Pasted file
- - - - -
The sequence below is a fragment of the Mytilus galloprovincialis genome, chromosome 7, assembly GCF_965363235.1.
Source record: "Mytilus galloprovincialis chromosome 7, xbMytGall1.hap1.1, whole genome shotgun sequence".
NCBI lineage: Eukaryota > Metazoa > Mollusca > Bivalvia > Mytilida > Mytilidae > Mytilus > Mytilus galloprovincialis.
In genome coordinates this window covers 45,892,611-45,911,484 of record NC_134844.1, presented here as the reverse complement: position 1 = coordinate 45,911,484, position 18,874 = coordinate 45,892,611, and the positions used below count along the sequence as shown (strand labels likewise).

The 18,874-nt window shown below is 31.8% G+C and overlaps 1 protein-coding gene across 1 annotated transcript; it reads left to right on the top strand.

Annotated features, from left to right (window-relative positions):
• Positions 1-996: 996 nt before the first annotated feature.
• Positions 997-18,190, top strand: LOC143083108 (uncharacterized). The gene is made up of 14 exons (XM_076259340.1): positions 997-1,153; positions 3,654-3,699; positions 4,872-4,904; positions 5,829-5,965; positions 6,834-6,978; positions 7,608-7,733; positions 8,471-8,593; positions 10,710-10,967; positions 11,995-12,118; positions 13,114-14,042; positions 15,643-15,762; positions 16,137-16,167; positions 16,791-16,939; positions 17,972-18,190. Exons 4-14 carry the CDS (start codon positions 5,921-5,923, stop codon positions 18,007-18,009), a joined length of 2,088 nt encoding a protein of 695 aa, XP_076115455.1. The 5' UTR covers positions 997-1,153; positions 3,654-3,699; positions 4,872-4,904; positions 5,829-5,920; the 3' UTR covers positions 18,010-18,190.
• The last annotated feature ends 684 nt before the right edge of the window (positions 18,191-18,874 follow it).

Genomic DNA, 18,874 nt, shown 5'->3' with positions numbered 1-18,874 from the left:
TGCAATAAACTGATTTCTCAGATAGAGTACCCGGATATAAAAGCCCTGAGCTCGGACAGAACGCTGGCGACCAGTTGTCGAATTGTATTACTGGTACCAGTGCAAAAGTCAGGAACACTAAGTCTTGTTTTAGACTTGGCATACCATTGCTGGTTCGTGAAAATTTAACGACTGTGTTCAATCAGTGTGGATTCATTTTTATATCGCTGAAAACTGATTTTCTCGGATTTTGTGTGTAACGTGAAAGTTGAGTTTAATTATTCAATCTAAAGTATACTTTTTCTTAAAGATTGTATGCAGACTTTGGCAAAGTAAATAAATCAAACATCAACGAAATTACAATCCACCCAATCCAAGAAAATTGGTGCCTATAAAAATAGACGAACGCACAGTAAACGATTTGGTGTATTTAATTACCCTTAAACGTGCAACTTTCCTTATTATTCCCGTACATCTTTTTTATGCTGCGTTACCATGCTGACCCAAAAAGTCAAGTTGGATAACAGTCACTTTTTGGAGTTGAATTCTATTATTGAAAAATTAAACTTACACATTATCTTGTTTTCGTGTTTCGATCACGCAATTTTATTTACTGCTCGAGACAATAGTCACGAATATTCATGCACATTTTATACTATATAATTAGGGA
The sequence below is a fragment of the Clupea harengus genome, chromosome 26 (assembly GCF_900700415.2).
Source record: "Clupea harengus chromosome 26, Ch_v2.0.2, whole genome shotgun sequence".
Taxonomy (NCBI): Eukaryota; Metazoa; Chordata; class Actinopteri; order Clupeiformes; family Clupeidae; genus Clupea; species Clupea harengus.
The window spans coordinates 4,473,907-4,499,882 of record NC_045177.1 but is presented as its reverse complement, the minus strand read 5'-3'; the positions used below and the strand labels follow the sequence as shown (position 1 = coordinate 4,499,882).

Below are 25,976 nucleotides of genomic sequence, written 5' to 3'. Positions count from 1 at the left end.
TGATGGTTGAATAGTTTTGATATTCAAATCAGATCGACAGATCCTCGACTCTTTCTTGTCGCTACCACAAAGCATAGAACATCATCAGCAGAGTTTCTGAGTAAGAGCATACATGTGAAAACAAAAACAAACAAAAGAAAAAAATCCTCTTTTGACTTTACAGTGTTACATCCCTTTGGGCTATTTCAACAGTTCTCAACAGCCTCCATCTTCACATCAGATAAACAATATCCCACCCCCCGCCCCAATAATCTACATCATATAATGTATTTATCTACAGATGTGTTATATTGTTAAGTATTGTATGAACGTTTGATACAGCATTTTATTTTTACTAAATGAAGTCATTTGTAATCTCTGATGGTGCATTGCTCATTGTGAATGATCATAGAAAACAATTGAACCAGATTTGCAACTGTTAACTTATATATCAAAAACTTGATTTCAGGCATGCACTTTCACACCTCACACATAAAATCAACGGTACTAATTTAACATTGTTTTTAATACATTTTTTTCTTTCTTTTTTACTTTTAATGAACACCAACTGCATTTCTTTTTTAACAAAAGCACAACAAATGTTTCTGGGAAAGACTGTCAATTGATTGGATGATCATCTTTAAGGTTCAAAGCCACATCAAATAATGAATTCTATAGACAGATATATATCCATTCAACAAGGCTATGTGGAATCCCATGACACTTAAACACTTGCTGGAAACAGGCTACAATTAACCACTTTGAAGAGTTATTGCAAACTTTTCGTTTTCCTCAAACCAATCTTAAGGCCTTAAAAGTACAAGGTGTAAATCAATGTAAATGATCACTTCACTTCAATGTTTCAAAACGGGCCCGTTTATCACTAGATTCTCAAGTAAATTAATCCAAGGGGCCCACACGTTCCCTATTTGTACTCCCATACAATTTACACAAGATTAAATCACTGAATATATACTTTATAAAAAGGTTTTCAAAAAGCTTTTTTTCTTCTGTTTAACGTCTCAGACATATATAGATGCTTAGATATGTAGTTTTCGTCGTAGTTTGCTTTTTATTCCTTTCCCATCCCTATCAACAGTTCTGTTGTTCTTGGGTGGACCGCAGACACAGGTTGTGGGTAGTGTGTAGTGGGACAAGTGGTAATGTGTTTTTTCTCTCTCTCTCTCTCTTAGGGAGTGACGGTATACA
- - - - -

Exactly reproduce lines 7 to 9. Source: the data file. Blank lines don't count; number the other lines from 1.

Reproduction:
• Positions 1-996: 996 nt before the first annotated feature.
• Positions 997-18,190, top strand: LOC143083108 (uncharacterized). The gene is made up of 14 exons (XM_076259340.1): positions 997-1,153; positions 3,654-3,699; positions 4,872-4,904; positions 5,829-5,965; positions 6,834-6,978; positions 7,608-7,733; positions 8,471-8,593; positions 10,710-10,967; positions 11,995-12,118; positions 13,114-14,042; positions 15,643-15,762; positions 16,137-16,167; positions 16,791-16,939; positions 17,972-18,190. Exons 4-14 carry the CDS (start codon positions 5,921-5,923, stop codon positions 18,007-18,009), a joined length of 2,088 nt encoding a protein of 695 aa, XP_076115455.1. The 5' UTR covers positions 997-1,153; positions 3,654-3,699; positions 4,872-4,904; positions 5,829-5,920; the 3' UTR covers positions 18,010-18,190.
• The last annotated feature ends 684 nt before the right edge of the window (positions 18,191-18,874 follow it).